The Hermit Thrush
The Newsletter of the Green Mountain Audubon Society
Welcome to the newsletter of the Green Mountain Audubon Society. In this newsletter we hope to provide you with timely, informative articles about birds and birding in Vermont as well as current news about the activities of the GMAS. We welcome your comments and suggestions for improving this publication. Contact Us
The Snowy Owl Blitz in Addison County February 16th in the Year of the Irruption
by Ian Worley
The amazing irruption of Snowy Owls in North America in this winter of 2013-2014 has brought these charismatic Arctic wonders to a number of locations in Vermont. Little did we know when a single owl arrived at Perkins Pier on the Burlington waterfront on November 23rd, that we would have a flood of owls and the chance to see several in a day here in Vermont.
Perhaps because the sprawling, flat, clayplain agricultural lands of western Addison County resemble the owls' summer Arctic breeding grounds, an aggregation of snowies soon built and has remained resident into the second half of February.
On February 16th, 2014, a fabulous winter Sunday, over 40 volunteer observers in teams and as individuals spent a few hours or from sunrise to sunset attempting to chronicle all the owls that could be found in Addison County. While the renowned Snowy Owl at the Dead Creek WMA goose viewing area attended to passersby and owlers alike throughout the day, the owlers spread out and canvassed parts or all of 15 towns. Snowy Owls are characteristically quiet during the day and often in easy view, aiding the survey count.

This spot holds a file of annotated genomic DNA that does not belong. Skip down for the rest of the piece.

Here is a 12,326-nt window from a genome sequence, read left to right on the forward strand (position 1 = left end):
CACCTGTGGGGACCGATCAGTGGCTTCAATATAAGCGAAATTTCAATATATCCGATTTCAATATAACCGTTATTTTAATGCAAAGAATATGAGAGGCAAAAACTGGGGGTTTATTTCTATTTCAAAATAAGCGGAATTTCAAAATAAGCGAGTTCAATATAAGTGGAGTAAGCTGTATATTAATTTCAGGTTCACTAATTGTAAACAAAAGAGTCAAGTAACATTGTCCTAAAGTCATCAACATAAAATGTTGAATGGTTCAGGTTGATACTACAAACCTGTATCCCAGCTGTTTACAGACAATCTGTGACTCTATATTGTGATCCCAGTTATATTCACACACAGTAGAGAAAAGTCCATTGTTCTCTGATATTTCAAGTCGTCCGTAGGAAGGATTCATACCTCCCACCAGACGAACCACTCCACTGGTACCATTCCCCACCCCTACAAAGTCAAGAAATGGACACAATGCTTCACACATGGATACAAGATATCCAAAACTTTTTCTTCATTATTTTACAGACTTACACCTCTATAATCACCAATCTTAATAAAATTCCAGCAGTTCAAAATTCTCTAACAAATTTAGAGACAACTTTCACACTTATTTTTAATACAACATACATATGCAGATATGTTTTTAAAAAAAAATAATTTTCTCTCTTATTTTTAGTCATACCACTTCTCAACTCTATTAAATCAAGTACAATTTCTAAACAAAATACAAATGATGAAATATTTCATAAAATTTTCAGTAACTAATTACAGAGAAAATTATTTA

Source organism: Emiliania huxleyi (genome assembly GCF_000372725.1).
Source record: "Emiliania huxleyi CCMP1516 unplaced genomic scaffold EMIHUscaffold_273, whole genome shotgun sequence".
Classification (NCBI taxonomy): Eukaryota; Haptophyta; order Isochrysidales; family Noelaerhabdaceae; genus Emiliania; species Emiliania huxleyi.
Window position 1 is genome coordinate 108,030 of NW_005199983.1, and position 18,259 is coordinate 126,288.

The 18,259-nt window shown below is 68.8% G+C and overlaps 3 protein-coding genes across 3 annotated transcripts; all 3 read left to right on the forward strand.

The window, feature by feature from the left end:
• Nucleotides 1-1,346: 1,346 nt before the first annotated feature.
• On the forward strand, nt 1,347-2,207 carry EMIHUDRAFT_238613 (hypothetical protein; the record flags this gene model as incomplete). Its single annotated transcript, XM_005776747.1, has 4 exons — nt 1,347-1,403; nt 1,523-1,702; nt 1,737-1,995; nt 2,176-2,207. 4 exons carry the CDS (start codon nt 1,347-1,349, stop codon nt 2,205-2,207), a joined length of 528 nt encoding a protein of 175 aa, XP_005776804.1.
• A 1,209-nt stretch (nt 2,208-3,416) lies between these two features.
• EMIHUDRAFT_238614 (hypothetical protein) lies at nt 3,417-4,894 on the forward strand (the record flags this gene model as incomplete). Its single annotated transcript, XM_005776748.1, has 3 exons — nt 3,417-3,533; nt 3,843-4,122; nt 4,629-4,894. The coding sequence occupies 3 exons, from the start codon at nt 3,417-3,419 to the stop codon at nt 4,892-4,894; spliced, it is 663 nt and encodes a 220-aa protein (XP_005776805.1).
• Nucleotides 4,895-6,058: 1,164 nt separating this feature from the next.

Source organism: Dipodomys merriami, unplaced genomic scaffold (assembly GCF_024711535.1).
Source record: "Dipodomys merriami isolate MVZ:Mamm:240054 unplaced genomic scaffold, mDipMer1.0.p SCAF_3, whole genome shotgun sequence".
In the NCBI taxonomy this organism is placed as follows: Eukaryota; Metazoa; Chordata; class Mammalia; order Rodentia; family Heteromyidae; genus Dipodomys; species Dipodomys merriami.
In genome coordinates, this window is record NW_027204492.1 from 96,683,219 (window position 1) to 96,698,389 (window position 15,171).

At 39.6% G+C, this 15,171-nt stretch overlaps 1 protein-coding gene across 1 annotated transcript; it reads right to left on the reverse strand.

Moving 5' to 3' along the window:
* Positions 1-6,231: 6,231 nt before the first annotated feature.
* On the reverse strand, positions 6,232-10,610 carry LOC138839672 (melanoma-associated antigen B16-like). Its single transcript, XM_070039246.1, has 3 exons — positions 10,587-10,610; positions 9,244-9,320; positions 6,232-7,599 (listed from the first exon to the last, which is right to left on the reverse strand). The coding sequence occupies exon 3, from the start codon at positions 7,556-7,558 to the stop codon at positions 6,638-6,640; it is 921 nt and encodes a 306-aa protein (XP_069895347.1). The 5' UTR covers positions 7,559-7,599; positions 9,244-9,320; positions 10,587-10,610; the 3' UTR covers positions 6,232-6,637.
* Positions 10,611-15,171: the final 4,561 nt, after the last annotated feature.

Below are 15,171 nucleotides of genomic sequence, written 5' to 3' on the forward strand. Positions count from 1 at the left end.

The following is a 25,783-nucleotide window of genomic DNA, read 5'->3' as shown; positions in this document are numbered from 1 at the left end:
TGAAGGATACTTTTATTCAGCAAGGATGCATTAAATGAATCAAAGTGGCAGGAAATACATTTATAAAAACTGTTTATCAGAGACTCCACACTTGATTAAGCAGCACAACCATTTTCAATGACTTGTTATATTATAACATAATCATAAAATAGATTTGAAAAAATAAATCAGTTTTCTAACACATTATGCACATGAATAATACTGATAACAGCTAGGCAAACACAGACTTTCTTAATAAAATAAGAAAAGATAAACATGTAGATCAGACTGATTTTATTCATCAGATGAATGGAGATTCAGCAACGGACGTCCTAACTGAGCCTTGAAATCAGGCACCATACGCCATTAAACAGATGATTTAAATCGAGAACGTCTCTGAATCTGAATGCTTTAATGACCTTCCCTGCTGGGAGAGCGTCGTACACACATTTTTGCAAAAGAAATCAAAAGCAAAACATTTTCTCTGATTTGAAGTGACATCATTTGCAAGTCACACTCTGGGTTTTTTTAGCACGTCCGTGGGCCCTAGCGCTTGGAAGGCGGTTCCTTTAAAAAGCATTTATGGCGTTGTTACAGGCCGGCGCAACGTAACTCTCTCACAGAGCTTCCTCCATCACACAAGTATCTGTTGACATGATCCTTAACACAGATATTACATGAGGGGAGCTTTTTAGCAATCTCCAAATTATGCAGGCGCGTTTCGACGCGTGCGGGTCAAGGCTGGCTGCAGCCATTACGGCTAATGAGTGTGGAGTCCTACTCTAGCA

Many of the birds located were at sites where they were known for many days and weeks, perhaps since December. A few new locations were found, as well. In order to help assure that the number of birds counted did not include the same bird twice, observers were sent to the known owl locations throughout the day. For the most part, this technique appears to have worked well. In the densest owl population of western Bridport, it was challenging to know in a few places exactly how many birds there were.
A total of 123 observations of Snowy Owls were made by the observers. These were carefully mapped along with the time of day seen. From that information we concluded that at least 24 individual birds were tallied. There was speculation that more owls would be discovered due to the concentration of birders, but such was not the case. In fact the area of birds was quite constrained, even though through this winter birds have been seen far beyond this area. However the total number is similar to counts of previous weeks. A map of the blitz-found birds can be found at: